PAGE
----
Olivia Judson, in an excellent op-ed, lays out the utility argument for why students should learn evolution as part of biology:
The second reason for teaching evolution is that the subject is immediately relevant here and now. The impact we are having on the planet is causing other organisms to evolve — and fast. And I’m not talking just about the obvious examples: widespread resistance to pesticides among insects; the evolution of drug resistance in the agents of disease, from malaria to tuberculosis; the possibility that, say, the virus that causes bird flu will evolve into a form that spreads easily from person to person. The impact we are having is much broader.
For instance, we are causing animals to evolve just by hunting them. The North Atlantic cod fishery has caused the evolution of cod that mature smaller and younger than they did 40 years ago. Fishing for grayling in Norwegian lakes has caused a similar pattern in these fish. Human trophy hunting for bighorn rams has caused the population to evolve into one of smaller-horn rams. (All of which, incidentally, is in line with evolutionary predictions.)
Conversely, hunting animals to extinction may cause evolution in their former prey species. Experiments on guppies have shown that, without predators, these fish evolve more brightly colored scales, mature later, bunch together in shoals less and lose their ability to suddenly swim away from something. Such changes can happen in fewer than five generations. If you then reintroduce some predators, the population typically goes extinct.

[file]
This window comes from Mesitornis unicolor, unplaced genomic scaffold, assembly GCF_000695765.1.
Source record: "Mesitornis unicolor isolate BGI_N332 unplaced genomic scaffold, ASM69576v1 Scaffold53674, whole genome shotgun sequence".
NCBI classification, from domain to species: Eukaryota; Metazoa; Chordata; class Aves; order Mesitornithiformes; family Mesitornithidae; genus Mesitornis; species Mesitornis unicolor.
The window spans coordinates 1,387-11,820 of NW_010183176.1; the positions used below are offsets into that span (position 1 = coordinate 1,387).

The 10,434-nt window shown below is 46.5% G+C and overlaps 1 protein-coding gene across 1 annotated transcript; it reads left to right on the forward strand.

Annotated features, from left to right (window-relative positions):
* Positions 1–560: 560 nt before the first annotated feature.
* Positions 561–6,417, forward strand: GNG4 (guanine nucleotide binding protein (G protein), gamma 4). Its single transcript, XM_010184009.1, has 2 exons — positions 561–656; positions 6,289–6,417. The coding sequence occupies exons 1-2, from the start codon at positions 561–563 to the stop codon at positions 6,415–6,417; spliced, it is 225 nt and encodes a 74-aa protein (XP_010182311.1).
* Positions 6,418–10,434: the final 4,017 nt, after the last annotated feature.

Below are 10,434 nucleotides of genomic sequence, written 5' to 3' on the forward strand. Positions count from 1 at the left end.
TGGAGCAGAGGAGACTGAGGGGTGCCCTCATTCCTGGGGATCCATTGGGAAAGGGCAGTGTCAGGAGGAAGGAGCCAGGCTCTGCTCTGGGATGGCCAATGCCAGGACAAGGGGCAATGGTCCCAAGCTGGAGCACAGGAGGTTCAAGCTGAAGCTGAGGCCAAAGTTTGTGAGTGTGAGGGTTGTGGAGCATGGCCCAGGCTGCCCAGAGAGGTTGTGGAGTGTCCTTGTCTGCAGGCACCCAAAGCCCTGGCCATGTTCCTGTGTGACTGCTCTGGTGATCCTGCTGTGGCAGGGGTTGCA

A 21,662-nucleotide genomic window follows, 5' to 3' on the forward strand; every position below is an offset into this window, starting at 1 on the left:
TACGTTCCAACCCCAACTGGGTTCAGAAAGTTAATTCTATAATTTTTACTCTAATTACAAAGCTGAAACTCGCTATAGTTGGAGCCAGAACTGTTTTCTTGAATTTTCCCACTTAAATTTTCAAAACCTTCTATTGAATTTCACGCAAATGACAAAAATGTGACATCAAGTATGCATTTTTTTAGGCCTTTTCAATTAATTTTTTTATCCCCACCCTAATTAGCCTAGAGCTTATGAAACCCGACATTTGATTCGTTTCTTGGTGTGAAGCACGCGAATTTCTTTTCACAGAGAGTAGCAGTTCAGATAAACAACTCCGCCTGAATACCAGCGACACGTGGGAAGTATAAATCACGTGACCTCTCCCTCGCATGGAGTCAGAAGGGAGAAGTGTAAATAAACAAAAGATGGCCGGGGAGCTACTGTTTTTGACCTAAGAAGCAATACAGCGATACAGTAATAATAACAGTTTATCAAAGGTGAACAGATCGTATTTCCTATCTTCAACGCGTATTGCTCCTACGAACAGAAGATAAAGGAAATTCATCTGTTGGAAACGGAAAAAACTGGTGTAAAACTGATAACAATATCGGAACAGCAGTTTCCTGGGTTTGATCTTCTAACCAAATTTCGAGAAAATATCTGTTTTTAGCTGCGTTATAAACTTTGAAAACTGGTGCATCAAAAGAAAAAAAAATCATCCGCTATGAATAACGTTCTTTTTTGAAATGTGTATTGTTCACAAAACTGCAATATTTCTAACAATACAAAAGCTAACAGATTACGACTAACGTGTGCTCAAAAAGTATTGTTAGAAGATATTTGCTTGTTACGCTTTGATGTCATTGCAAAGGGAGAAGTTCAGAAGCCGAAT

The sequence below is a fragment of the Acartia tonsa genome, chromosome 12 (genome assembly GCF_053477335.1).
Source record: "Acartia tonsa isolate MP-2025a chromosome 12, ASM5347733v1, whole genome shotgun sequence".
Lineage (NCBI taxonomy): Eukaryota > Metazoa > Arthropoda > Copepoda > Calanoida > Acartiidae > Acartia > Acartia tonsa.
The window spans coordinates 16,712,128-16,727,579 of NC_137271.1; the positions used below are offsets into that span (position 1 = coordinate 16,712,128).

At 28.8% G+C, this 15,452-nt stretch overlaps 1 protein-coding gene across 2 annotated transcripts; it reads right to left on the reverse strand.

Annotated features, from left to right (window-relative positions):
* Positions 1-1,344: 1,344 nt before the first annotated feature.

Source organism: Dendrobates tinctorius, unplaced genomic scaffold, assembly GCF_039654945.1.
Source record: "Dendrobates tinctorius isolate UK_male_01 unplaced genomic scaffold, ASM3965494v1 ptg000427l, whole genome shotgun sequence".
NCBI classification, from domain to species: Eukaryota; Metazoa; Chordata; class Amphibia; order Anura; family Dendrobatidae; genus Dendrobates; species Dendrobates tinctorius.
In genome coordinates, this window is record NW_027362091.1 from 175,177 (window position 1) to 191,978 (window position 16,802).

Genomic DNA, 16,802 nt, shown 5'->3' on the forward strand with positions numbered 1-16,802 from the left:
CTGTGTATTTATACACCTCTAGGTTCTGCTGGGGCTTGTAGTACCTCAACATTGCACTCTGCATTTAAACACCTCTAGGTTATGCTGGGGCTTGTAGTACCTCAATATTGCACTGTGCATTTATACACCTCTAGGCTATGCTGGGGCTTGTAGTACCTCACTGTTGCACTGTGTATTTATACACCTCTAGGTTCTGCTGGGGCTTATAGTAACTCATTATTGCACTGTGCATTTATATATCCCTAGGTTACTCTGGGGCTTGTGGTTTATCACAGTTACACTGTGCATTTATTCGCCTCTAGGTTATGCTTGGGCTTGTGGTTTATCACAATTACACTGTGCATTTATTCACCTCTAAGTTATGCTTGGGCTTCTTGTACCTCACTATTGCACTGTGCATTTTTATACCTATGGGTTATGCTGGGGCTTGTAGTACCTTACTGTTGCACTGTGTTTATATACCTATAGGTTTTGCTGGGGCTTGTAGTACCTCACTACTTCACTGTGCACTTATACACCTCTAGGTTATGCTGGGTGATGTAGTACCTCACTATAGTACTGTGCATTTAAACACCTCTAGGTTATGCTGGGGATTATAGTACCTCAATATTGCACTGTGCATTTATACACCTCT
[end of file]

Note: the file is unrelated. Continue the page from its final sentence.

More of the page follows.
Thus, a failure to consider the evolution of other species may result in a failure of our efforts to preserve them. And, perhaps, to preserve ourselves from diseases, pests and food shortages. In short, evolution is far from being a remote and abstract subject. A failure to teach it may leave us unprepared for the challenges ahead.
The only thing I would add is that to study infectious disease, we need evolutionary biology. Not only because the emergence of infectious diseases is often an evolutionary question (how did a population of microbes become more able to cause disease?), but because the tools we use to answer other questions, such as assembling genomes and identifying genes in those genomes, as well characterizing human-associated microorganisms, use evolutionary biological techniques, such as phylogenetic reconstruction and history even when the project’s goal is not explicitly evolutionary. We need the concepts, methods, and techniques of evolutionary biology to do other stuff in biology.
Creationists: still partying like it’s 1859.